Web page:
Maxwell's eyes were not dissimilar. "It's impossible to find the perfect woman," he had proclaimed over our first glass. Without sugar yeast starves; they are just two dry ingredients. We dipped bread into olive oil.

2.

"Onions," I explained on a couch in Maxwell's house, "like garlic and their cousins have two stages. In one seeds produce a bulb, and in the other these stalks surrounded by leaf tissue and gifted with a shallow root structure sprout a stem that then leads to a blossom, and more seeds. We plant seeds to get bulbs, and bulbs to get seeds. Imagine if people did that!" He did not reply, so I left out tales of photosynthetic snails that, upon consuming algae, absorb but do not break down chloroplasts, instead using them to supplement their food supply. Or the bacteria and worms whose neurological influence upon the host organism leads to behavior modification that benefits the parasite by improving the odds of it being passed on up the food chain. But it was always a multi-part cycle, I wanted to exclaim; what if these organisms merged, became something new, not hybrid or chimera or mule, but a self-sustaing new being.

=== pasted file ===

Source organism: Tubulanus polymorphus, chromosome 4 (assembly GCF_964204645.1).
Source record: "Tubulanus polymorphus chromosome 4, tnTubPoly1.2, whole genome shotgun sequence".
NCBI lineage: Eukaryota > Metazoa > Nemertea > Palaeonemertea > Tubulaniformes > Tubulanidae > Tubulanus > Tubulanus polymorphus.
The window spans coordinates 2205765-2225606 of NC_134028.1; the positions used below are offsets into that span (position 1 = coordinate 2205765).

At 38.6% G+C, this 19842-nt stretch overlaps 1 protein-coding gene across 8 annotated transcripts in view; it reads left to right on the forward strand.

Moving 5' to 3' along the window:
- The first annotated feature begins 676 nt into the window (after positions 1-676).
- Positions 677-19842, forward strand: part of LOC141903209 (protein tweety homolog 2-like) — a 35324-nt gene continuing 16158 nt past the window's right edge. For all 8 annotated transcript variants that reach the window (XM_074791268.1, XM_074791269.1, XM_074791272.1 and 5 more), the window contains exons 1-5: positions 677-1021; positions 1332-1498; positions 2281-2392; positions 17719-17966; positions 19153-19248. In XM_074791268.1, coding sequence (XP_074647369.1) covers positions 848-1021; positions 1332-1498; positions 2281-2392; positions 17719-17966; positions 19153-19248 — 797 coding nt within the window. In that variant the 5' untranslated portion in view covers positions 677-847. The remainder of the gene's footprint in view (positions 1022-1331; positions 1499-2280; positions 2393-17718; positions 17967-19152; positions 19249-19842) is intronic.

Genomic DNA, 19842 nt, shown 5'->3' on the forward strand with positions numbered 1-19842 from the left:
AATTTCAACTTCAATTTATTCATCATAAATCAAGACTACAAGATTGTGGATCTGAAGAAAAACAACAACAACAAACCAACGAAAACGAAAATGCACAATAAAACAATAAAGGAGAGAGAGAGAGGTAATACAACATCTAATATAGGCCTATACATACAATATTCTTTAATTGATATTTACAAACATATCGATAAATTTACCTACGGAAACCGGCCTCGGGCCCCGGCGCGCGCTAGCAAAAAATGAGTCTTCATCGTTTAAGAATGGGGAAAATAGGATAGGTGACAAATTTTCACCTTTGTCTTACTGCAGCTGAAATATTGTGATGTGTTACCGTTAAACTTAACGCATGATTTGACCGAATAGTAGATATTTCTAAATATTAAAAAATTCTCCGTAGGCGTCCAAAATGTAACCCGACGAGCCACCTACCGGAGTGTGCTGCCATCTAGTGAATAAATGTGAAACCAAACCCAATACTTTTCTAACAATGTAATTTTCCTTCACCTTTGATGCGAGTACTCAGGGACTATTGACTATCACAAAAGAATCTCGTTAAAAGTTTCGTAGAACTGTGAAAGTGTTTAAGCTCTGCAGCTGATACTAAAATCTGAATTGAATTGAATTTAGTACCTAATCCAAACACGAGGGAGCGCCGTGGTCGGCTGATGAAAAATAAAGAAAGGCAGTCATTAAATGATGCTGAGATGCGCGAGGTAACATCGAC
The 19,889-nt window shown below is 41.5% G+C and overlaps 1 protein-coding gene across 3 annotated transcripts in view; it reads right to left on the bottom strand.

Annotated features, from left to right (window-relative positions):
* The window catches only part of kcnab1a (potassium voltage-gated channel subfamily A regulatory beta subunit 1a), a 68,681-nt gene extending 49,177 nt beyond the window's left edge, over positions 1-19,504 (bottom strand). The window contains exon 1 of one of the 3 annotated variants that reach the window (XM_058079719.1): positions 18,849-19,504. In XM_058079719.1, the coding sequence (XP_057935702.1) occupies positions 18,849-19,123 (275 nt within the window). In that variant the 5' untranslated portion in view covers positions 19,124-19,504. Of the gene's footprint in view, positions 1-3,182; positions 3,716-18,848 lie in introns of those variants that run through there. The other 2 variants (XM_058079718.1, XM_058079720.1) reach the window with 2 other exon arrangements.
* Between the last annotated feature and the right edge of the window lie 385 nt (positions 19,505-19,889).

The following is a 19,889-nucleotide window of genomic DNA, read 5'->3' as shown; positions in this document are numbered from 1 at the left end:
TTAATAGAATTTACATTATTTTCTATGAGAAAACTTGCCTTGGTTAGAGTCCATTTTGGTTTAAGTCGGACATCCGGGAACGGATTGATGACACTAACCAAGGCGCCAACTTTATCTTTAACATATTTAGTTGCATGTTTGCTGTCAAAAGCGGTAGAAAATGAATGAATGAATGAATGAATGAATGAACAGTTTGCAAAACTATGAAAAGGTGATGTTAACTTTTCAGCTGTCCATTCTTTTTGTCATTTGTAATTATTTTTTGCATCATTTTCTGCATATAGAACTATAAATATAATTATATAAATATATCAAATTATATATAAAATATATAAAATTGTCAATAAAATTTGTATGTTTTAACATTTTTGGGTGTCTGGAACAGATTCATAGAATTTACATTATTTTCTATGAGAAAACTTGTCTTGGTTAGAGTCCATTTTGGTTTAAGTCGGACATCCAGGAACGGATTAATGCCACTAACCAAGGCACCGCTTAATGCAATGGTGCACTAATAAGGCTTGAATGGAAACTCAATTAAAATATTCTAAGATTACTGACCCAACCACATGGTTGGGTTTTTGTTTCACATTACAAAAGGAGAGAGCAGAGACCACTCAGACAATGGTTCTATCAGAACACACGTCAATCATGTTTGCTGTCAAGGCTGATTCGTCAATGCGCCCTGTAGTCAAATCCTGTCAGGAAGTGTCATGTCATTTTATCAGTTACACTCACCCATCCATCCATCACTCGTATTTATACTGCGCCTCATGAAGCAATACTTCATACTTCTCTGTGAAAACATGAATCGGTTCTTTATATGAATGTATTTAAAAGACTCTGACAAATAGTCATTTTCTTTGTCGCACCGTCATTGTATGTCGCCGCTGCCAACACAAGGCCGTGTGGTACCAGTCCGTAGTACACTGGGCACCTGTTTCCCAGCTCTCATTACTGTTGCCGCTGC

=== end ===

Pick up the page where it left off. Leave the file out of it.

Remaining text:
"No," I replied to the question whispered in my ear, "this isn't my normal foreplay, just trivia from my years as a gardener." He snoozed. It was afterplay. The members of the onion family contain sulphur compounds, I continued only to myself, different in each species, which lead to the smell, the bite, the tears in the eye, but they contain a compound that, when heated, transforms and the result is many times sweeter than sugar.